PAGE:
Postcoital steroid administration is a well recognized, safe, and effective means of preventing pregnancy . Limited information, however, exists on the mechanisms by which postcoital LNG achieves its contraceptive effect. The few studies on the contraceptive mechanisms of LNG suggest that in EC it may have, depending on the time of administration during the cycle, a wide spectrum of actions affecting steps from follicular growth and development, midcycle gonadotropin surge and ovulation, to corpus luteum and endometrial function [10,12,13,3032]. Interestingly, in previous studies, LNG administered during the luteal phase revealed no alterations on either cycle length or endometrial morphology [12,13]. In the present study, ovulation was suppressed in 80% of participants receiving LNG during the follicular phase (Group A). On the contrary, ovulation occurred in all those women treated immediately before the LH preovulatory surge (Group D); however, in these participants, deficient P4 production with a significantly shorter luteal phase length were observed. Findings in Group A were consistent with an impaired follicular maturation leading to deficient E2 and P4 production during the follicular and luteal phase, respectively.
In this regard, P4 has been involved in follicle atresia by a mechanism leading, in part, to reduction in the content and bioavailability of insulin-like growth factor I . Furthermore, there is also evidence supporting the suppressive effects of progestins on follicle stimulating hormone (FSH)-stimulated E2 production by cultures of granulosa cells [34,35], including the in vivo inhibitory effects of P4 on follicular development even in the presence of elevated serum levels of FSH . In addition, LNG administration to cycling cynomolgus monkeys  significantly decreased the serum levels of androstenedione, implying that estrogen precursors synthesis is also a target of LNG action at the ovarian level. These observations indicate that the preovulatory effects of LNG on the hypothalamic-pituitary unit are mediated, at least partially, by the progestins direct action on the growth, development, and steroidogenic capacity of the ovary to produce adequate E2 concentrations in serum as the primary signal triggering the LH surge. The finding of ovulatory cycles in three participants belonging to Group A is unexplained but variations in absorption and clearance, as well as differences in ovarian sensitivity after LNG administration, should be considered among the causes of method failure.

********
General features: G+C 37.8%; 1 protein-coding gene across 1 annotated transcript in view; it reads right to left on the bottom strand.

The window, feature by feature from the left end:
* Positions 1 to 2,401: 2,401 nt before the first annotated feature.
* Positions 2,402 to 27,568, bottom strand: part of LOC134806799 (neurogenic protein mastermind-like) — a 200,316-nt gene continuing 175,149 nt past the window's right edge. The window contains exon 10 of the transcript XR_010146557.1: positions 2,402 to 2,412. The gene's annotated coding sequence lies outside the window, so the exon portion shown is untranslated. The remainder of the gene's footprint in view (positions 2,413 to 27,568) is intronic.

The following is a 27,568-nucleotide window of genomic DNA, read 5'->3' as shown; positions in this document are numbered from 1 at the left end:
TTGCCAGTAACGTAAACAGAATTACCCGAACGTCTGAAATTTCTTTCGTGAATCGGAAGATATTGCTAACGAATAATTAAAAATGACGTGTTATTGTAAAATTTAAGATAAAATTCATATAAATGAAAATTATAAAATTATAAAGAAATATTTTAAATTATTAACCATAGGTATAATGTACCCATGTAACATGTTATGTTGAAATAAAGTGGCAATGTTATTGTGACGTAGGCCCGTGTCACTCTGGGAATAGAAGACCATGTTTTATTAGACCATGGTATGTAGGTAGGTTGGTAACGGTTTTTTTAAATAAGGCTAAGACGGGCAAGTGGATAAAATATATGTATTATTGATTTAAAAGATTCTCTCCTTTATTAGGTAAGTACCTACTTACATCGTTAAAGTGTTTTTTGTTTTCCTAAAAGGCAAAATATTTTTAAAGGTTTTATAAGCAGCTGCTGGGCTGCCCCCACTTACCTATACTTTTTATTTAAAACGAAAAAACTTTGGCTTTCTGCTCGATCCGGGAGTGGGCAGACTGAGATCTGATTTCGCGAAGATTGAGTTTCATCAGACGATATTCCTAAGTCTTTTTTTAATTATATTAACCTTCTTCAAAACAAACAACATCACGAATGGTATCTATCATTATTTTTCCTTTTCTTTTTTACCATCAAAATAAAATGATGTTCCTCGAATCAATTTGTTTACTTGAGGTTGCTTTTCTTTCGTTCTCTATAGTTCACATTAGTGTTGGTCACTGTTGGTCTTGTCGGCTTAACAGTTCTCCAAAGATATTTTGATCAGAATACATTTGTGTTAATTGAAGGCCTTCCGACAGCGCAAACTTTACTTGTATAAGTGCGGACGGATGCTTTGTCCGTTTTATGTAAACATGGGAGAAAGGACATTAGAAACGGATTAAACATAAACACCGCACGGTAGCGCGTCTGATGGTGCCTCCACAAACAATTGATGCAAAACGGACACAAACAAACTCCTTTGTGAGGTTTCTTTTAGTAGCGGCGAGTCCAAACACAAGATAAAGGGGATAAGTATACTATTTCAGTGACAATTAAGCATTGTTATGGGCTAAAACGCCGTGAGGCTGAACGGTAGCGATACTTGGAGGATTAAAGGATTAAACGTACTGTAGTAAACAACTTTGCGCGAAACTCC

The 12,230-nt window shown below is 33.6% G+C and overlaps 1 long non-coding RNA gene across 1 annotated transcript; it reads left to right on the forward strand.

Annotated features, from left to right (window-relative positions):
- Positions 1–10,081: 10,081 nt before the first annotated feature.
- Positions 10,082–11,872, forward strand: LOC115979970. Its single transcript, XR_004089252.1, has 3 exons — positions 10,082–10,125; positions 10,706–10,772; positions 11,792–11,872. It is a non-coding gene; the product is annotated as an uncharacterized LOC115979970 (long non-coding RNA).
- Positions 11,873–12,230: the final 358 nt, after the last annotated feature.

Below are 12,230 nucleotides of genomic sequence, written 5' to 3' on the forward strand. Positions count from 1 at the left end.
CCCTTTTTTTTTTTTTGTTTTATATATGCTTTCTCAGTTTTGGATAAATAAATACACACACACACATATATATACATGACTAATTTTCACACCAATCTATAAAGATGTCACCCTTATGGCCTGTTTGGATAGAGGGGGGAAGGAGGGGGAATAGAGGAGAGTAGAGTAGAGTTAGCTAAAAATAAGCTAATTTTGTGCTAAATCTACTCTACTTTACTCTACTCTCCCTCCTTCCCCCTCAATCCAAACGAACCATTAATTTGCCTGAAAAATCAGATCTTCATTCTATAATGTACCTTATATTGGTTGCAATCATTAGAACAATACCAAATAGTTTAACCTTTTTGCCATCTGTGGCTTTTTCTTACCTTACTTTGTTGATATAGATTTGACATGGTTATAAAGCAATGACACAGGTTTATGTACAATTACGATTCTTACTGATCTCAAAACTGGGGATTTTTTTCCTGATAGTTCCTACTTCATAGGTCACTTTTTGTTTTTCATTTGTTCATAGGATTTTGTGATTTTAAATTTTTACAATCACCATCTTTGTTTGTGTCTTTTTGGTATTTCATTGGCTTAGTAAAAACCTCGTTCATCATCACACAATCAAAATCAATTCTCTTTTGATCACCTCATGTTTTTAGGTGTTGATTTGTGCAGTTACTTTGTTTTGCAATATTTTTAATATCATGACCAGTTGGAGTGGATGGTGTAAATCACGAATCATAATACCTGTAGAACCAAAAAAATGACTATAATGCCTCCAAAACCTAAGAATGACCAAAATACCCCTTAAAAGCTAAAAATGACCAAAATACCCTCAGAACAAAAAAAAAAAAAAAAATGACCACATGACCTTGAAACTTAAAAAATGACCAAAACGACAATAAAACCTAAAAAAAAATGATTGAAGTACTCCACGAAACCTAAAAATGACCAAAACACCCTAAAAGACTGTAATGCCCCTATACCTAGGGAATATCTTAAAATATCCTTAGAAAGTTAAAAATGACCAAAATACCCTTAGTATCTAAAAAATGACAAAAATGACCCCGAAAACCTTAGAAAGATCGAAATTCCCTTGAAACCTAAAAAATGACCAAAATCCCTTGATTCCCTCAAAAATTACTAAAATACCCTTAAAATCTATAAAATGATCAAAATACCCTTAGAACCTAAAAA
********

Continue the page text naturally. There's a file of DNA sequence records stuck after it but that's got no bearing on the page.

On the other hand, the occurrence of ovulation in study participants receiving LNG within 3 days before the onset of LH peak (Group D) may represent either a null-effect or an amplifying P4-like effect of LNG on the hypothalamic pituitary unit. Under physiological conditions, a small but significant rise in P4 has been considered as the ultimate ovarian signal to trigger gonadotropin preovulatory surge . The finding of delayed ovulation following the administration of RU 486 just before midcycle LH surge  strongly supports these observations. It remains, however, unclear whether LNG by itself could induce the positive feed-back discharge of pituitary LH at this time of the cycle. In addition, P4 administration during follicular phase results in increased amplitude and decreased frequency of LH pulses, which is consistent with the pattern observed during the luteal phase of the cycle . These changes may partially reflect alterations in hypothalamic gonadotropin releasing hormone secretion that, without apparently affecting preovulatory surge of LH and FR, could be involved in deficient P4 production observed during the luteal phase. Evidence that LNG might affect corpus luteum function through changes in LH pulsatile pattern prior to the triggering of LH surge in addition to, or rather than through, a direct action on P4 production can be encountered in other studies .